Reviewed by: Taran Gingery
REVIEWS of other Christmas movies
|Featuring:||Dennis Albanese, Khail Bryant, Lydia A. Butler, Conor Carroll, Morris Chestnut, Carol Commissiong, Lisa Datz, Maria Ford, Dennis Funny, Brian Gilbert, Didi Gruenwald, Jeremy Gumbs, Malik Hammond, Dylan Hartigan, Terrence Howard, Jill Marie Jones, Pedro Kim, Queen Latifah, Faizon Love, Modi, Charles Q. Murphy, Gloria Parks, Zoe Portanova, Paul Thornton, Rachel True, Gabrielle Union, Amber Joy Williams, Katt Williams|
|Producer:||Queen Latifah, Shakim Compere, Leifur B. Dagfinnsson, Mike Elliott, Joseph P. Genier, Petra Hoebel, Stevie “Black” Lockett, Marvin Peart|
|Distributor:||Yari Film Group Releasing|
“This Christmas, the perfect man just happens to be Santa.”
Here’s what the distributor says about their film: “An African American take on the classic and beloved Christmas family film, ‘The Perfect Holiday’ tells the story of Nancy (Union), a divorced mother of three who is so busy raising her children that she’s forgotten to take care of herself as well. With Christmas fast approaching, she decides to take her kids to the mall to meet Santa Claus, not knowing that her youngest daughter Emily (Khail Bryant) has sensed her mother’s sadness and is determined to use her time with Santa to make her mom happy again. Just a few days prior, Emily heard her mom say that all she wanted for Christmas was a compliment from a man, so that’s exactly what she tells Santa. Ironically, Santa, as it turns out, is office supply salesman and struggling songwriter Benjamin (Chestnut), who ends up giving Nancy just what she wants for Christmas, and much, much more.”
A “perfect holiday” is described as one spent with the entire family happily wrapped up together. For our main characters Nancy and Benjamin, though, that sort of holiday doesn’t seem likely. Nancy (Gabrielle Union) is a divorced mother of three fighting for the custody of her kids over the Christmas holidays. Benjamin (Morris Chestnut) is an aspiring songwriter stuck in a job as a mall Santa when he dreams lie elsewhere. So, when Nancy’s daughter, while sitting on Santa’s lap, doesn’t ask for a toy, but for someone more worthy of her mother’s love to come into her life, Benjamin takes it on himself to fulfill that role personally. The only problem is he can’t admit that he is only a mall Santa with little hope of being more and she must learn to open herself up to another man after being hurt so recently by one.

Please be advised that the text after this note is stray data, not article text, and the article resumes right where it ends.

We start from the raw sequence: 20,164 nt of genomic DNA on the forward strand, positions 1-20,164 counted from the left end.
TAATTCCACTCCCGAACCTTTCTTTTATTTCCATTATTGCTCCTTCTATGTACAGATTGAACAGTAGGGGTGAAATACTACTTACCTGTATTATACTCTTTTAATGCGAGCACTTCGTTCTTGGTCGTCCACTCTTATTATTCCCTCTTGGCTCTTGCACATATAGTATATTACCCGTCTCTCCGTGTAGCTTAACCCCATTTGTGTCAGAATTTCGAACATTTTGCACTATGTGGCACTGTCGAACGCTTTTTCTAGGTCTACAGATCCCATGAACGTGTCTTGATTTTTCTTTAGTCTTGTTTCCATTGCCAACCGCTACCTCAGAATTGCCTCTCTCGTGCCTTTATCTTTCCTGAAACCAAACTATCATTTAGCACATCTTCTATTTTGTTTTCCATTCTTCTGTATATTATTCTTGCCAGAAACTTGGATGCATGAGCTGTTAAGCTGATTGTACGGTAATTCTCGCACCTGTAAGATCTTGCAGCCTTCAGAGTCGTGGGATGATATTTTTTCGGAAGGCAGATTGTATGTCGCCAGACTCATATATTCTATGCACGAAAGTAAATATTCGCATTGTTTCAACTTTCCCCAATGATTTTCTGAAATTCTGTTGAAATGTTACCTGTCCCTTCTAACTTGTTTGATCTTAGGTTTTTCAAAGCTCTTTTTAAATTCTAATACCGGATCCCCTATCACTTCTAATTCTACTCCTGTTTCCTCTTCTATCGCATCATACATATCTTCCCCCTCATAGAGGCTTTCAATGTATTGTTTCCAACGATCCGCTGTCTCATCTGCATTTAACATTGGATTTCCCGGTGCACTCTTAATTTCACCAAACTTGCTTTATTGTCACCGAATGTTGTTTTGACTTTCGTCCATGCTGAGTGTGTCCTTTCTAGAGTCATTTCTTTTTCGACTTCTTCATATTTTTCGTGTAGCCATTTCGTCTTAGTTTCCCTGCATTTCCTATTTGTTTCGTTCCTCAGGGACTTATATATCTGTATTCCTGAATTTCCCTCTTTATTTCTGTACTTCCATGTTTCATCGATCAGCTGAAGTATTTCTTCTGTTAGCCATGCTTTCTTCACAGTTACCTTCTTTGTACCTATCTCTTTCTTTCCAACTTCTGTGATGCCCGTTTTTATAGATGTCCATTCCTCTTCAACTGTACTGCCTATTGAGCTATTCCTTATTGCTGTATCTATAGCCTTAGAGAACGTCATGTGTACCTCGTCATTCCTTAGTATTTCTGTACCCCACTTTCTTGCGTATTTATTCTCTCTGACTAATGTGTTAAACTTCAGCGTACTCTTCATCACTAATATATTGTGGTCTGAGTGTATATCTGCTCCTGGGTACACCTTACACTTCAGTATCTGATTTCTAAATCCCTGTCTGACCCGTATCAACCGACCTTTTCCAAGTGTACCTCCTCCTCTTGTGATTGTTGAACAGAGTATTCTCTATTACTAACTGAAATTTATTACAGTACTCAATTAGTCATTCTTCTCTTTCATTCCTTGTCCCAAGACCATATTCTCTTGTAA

The screenplay and cinematography may be cheesy, but the characters are certainly sincere, real-life people dealing with real-life problems. Benjamin is a fine example of a gentleman, father figure, friend and husband and although he initially lies to everyone about who he is, he eventually realizes the error of his deception and comes clean, making him an honest man with a conscience as well. He does everything he can to be a friend to Nancy’s oldest son, John-John, who can’t let go of his previous father. This relationship demonstrates strongly the importance of having a fully functional family and how a father’s influence is so important to a son’s life. Also, although the film is more about Santa then it is about Jesus, the lyrics of one of his songs include, “If it wasn’t for our Savior’s birth, then tell me what is Christmas worth?”
As for the rest of the cast of characters, I didn’t find them as developed as Benjamin, not even Nancy. Too her credit, she learns Benjamin for who he is and to realize the needs of her children. Although at one point she hints that she wants to sleep with Benjamin (he backs away), in general, their relationship is chaste and is limited to kissing and holding hands. Her ex-husband, J-Jizzy (Charles Murphy), is a rude, arrogant, and selfish man whose rapper life-style is the only model his sons have and whose suggestive music videos are one of the few negatives of the film, slightly revealing attire worn by Nancy not withstanding. Yet, even he has a hint of redemption by the end of the film.
Other content includes 1 s-word, and several misuses of the Lord’s name. The opening credits include slapstick violence between cartoon characters.
I found this movie to be generally clean and pleasantly surprising, with good morals and some strong characters. All of the actors do a great job with the material, except Queen Latifah and Terrence Howard, who are completely and totally wasted here (no, I haven’t even mentioned their roles—there wasn’t much to mention). Sure, the entire movie is cliched and sometimes overly sentimental, but its heart is in the right place, and although it may not be “perfect,” it’s good for a cold, snowy evening at home.
Violence: Minor / Profanity: Mild / Sex/Nudity: Mild
See list of Relevant Issues—questions-and-answers.